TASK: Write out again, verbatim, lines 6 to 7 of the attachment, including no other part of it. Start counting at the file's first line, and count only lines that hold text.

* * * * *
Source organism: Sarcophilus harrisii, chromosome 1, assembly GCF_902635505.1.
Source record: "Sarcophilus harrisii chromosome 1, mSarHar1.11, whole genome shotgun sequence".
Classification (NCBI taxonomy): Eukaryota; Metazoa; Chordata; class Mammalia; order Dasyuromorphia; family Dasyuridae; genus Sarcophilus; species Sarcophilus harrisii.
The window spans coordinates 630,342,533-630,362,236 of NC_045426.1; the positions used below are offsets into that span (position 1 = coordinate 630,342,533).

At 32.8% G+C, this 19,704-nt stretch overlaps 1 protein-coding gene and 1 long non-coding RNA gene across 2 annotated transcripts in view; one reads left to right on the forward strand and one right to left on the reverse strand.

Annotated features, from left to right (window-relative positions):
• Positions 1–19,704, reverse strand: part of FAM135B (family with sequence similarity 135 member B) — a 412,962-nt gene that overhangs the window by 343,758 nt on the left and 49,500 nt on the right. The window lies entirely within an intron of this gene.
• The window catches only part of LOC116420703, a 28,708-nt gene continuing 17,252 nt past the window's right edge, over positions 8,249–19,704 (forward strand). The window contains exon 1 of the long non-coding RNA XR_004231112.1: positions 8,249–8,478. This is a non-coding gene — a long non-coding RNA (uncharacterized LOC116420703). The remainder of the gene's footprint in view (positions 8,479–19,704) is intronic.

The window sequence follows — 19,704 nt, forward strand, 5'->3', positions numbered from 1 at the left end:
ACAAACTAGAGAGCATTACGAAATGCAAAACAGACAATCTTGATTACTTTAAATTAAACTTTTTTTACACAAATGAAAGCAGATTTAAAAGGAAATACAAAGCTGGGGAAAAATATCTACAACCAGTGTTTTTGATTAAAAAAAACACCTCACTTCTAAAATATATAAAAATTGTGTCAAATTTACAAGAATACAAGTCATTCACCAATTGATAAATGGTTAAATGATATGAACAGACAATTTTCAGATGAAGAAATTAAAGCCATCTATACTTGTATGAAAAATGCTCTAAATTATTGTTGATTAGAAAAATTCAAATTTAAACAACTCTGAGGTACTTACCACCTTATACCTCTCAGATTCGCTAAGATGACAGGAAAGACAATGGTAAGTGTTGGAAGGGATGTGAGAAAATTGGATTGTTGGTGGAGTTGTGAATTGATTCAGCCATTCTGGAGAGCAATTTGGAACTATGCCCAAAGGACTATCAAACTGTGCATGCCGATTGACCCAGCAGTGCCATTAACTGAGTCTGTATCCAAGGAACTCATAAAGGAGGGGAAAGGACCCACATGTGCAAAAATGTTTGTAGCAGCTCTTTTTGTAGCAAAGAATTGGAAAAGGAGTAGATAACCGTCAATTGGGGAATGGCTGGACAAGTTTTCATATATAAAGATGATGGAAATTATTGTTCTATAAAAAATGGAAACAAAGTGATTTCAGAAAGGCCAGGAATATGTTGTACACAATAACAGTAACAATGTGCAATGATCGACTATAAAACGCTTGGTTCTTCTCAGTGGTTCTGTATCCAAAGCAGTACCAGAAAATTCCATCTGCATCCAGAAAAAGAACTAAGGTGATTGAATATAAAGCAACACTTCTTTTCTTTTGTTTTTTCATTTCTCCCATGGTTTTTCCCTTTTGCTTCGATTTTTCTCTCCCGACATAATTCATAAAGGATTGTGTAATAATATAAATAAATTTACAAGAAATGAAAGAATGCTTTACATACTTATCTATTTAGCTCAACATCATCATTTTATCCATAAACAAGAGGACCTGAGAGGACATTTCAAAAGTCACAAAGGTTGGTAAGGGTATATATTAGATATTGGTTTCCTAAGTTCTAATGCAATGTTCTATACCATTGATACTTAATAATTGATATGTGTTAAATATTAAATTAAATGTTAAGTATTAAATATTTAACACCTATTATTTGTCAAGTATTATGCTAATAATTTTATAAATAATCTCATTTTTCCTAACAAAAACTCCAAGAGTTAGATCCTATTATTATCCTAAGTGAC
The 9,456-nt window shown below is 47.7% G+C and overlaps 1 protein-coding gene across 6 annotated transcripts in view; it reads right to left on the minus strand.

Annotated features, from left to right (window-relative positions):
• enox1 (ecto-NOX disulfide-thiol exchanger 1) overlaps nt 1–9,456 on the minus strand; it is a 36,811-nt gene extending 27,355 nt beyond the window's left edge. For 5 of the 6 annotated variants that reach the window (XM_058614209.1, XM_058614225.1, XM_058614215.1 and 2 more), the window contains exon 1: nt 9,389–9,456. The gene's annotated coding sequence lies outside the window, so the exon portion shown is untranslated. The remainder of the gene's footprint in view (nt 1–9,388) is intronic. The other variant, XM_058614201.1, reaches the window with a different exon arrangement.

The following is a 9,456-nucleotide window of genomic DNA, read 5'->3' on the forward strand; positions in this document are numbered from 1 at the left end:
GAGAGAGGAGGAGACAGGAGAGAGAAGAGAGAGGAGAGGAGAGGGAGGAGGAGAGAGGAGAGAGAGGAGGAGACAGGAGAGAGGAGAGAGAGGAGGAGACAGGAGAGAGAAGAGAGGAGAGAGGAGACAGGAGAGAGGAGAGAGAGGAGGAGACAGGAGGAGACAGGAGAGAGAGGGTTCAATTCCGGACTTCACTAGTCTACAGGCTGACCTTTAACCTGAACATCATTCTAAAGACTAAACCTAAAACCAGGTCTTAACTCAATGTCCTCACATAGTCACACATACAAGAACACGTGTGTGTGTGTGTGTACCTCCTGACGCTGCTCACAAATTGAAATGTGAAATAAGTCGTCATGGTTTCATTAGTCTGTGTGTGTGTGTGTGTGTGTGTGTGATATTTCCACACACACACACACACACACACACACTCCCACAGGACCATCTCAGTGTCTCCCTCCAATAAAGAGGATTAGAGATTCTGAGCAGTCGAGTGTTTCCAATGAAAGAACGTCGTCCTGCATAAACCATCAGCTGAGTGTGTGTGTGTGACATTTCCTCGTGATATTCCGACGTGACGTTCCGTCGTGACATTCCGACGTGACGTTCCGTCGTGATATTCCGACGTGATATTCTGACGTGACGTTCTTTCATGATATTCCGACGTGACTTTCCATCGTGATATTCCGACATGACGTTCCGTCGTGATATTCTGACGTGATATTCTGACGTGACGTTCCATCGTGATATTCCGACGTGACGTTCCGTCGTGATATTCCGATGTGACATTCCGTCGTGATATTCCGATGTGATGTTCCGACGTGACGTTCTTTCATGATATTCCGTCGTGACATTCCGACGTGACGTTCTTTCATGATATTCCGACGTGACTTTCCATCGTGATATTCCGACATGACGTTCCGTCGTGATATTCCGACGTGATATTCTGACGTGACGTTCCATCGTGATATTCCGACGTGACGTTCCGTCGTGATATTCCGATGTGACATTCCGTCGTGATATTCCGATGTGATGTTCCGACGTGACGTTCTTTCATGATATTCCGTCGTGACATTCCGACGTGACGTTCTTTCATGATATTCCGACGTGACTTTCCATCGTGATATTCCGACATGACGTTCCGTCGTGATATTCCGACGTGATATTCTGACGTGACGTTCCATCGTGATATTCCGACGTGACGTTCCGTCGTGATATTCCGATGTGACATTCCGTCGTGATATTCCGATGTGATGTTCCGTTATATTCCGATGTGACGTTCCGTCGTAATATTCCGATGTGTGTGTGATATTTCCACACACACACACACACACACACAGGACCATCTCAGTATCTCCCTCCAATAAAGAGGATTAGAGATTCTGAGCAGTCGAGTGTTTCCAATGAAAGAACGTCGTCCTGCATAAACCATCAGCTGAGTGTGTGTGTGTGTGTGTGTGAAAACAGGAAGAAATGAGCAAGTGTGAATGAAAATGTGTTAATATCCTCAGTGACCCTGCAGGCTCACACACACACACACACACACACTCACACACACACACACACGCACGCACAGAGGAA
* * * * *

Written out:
Annotated features, from left to right (window-relative positions):
• Positions 1–19,704, reverse strand: part of FAM135B (family with sequence similarity 135 member B) — a 412,962-nt gene that overhangs the window by 343,758 nt on the left and 49,500 nt on the right. The window lies entirely within an intron of this gene.